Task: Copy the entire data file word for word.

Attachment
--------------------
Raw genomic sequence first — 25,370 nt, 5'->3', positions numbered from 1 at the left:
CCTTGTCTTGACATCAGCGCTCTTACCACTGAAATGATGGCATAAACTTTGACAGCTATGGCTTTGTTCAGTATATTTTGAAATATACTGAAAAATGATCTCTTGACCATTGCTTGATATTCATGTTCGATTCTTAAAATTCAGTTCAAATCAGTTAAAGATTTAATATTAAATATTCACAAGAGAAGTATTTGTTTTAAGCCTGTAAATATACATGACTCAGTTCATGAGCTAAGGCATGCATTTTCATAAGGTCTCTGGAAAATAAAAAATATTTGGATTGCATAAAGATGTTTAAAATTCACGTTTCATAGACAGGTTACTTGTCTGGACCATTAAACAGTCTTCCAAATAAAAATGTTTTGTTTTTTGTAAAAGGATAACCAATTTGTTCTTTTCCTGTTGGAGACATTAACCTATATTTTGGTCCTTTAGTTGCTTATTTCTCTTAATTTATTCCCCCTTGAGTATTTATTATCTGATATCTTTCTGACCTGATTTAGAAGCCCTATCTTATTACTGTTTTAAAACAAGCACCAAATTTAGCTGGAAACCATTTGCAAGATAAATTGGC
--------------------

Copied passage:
Raw genomic sequence first — 25,370 nt, 5'->3', positions numbered from 1 at the left:
CCTTGTCTTGACATCAGCGCTCTTACCACTGAAATGATGGCATAAACTTTGACAGCTATGGCTTTGTTCAGTATATTTTGAAATATACTGAAAAATGATCTCTTGACCATTGCTTGATATTCATGTTCGATTCTTAAAATTCAGTTCAAATCAGTTAAAGATTTAATATTAAATATTCACAAGAGAAGTATTTGTTTTAAGCCTGTAAATATACATGACTCAGTTCATGAGCTAAGGCATGCATTTTCATAAGGTCTCTGGAAAATAAAAAATATTTGGATTGCATAAAGATGTTTAAAATTCACGTTTCATAGACAGGTTACTTGTCTGGACCATTAAACAGTCTTCCAAATAAAAATGTTTTGTTTTTTGTAAAAGGATAACCAATTTGTTCTTTTCCTGTTGGAGACATTAACCTATATTTTGGTCCTTTAGTTGCTTATTTCTCTTAATTTATTCCCCCTTGAGTATTTATTATCTGATATCTTTCTGACCTGATTTAGAAGCCCTATCTTATTACTGTTTTAAAACAAGCACCAAATTTAGCTGGAAACCATTTGCAAGATAAATTGGC